Roof Truss Installation Methods

Once you’ve framed your walls, it’s time to install the roof trusses. This step can often turn out to be fairly complex, so it’s best to investigate the various roof truss installation methods and use the one that seems most comfortable from your vantage point. Here, we’ll describe one style of roof truss installation that should be fairly quick to complete.

Getting Started with Installation

1) Since trusses come in various sizes and shapes, you should choose the kind that works best for your project. If your roof has an offset area, you will have to install two perpendicular sets of trusses next to each other. When those are set up, the inner trusses will be a ledge for the rest of the trusses to sit on and be installed.

2) As you start, the goal is to place a truss every two feet on center. Before you can do this however, you need to prepare the roof’s top plate. Place two-inch block spaces along the top so that the inner wall and the top plate are flush, which will then allow for the truss ends and the outer wall to sit flush. The trusses will also be able to be secured to the spacers, which can function as nailer blocks.

3) Reference marks should be made every two feet on center, placed around the edge of the top plate. This shows where each truss’s edge will align – use a clear marking scheme such as an ‘x’, because then each truss can sit directly over an ‘x’ without confusion as to which end of the mark the truss should be placed.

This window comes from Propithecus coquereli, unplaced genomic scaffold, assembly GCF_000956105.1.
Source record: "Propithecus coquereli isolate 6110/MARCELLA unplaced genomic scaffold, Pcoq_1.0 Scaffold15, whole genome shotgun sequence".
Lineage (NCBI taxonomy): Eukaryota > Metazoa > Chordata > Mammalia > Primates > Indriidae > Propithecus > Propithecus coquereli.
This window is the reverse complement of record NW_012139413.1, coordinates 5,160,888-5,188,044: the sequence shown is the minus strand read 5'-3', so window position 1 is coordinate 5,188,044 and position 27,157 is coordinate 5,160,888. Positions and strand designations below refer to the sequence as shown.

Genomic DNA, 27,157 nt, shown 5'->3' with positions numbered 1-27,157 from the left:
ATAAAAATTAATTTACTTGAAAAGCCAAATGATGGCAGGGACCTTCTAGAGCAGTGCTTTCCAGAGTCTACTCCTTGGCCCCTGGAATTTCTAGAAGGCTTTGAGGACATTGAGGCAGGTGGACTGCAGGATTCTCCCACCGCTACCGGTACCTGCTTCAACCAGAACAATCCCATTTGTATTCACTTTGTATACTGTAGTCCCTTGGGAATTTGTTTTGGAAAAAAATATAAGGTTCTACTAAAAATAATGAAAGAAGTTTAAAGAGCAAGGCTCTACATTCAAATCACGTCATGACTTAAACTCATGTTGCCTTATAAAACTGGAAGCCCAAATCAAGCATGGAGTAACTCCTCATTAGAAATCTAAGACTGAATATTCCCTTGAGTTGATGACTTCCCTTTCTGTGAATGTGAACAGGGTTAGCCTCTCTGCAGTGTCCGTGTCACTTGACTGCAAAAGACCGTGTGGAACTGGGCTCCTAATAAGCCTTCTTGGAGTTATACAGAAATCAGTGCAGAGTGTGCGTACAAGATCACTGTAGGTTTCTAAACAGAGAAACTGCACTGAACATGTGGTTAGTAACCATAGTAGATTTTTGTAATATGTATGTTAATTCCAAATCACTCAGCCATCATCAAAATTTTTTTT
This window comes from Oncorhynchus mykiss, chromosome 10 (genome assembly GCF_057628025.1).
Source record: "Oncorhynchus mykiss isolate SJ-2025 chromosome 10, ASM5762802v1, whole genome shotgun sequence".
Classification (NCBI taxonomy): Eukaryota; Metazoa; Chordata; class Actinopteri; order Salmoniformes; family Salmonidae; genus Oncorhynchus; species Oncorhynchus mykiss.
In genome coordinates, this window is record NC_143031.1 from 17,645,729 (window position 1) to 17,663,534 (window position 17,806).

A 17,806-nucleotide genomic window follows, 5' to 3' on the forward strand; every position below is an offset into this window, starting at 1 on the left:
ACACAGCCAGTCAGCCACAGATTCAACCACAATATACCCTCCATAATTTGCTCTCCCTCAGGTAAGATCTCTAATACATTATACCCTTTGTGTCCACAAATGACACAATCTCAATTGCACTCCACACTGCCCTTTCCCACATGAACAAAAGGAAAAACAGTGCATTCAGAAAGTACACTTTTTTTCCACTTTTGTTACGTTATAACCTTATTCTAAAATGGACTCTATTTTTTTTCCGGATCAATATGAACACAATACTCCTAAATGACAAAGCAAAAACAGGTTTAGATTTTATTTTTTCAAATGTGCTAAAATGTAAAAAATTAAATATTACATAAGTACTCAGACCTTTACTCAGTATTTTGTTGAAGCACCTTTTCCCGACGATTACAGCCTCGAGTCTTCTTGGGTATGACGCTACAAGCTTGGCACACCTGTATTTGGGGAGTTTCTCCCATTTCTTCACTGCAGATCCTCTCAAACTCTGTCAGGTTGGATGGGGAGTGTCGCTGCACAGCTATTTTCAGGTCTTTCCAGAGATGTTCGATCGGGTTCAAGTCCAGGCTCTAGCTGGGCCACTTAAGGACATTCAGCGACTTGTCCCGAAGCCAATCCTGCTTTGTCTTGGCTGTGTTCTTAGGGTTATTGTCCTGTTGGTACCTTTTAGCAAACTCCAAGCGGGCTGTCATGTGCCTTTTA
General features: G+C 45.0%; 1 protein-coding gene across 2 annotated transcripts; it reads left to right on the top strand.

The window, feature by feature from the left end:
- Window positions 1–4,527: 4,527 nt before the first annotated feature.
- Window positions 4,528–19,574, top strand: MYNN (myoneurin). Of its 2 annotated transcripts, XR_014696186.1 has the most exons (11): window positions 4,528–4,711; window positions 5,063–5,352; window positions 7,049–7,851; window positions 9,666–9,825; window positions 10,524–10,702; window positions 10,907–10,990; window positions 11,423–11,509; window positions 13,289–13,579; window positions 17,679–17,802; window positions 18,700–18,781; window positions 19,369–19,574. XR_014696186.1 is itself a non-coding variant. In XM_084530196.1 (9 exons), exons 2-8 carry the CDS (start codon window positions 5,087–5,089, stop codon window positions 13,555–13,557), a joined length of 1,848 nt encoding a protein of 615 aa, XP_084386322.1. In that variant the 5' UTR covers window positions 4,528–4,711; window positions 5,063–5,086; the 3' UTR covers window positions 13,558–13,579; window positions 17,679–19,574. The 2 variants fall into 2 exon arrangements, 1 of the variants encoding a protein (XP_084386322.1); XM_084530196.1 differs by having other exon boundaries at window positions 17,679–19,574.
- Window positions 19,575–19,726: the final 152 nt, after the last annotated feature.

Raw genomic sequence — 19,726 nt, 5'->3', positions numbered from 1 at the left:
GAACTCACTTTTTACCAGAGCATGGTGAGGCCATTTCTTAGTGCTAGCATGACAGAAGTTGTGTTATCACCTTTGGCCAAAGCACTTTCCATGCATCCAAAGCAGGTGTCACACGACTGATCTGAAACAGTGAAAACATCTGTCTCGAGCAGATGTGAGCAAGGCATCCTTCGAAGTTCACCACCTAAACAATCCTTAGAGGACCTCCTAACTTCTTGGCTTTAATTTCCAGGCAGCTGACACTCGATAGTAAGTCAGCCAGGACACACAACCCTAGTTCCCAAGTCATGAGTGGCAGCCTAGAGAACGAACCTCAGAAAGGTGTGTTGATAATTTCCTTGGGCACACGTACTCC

Positioning the Trusses

4) If you’re working with an irregular shape, lift the first alcove truss into place upside-down, using a long brace to turn it over and place it into the right position. When this has been secured to the top plate, it will be in place temporarily – later on, it will need to be secured down permanently. This should be continued for all the rest of the trusses along the alcove.

5) The first main truss can be secured to the back wall of the building, getting it in place on the vertical bracing. When carrying the trusses into the building, they should be held upside-down and then lifted up with a long brace. From here they can be turned up the right way and placed easily on top of each wall.

6) Once each truss is positioned in its place, it should be fastened to the top plate using toe-nailing to hold it together securely. After several trusses have been lifted and placed, they should be temporarily secured together using a horizontal brace. This will ensure that they don’t move, and continue to keep their correct alignment.

After the Trusses Are Placed

7) Following the same steps for the rest of the trusses, the roof construction can then be completed when they’re all in place. Plywood sheathing can be attached to all the gable ends – this should be the same kind of sheathing that was used on the walls earlier in the project.

8) Ladder-design structures can then be rigged up to get the necessary roof overhang over each gable. One should be made for each gable section and then fastened into place.

9) Some of the ends of the trusses will still be exposed at this stage, and 2’ x 4’ boards should be secured to their ends to create a sub-fascia. Then the rest of the roof can be covered in plywood sheathing, starting at one corner and using a chalk line to mark on the wood where the roof trusses are located. This will help to show where the sheathing will need to be secured to the trusses after they’ve been covered.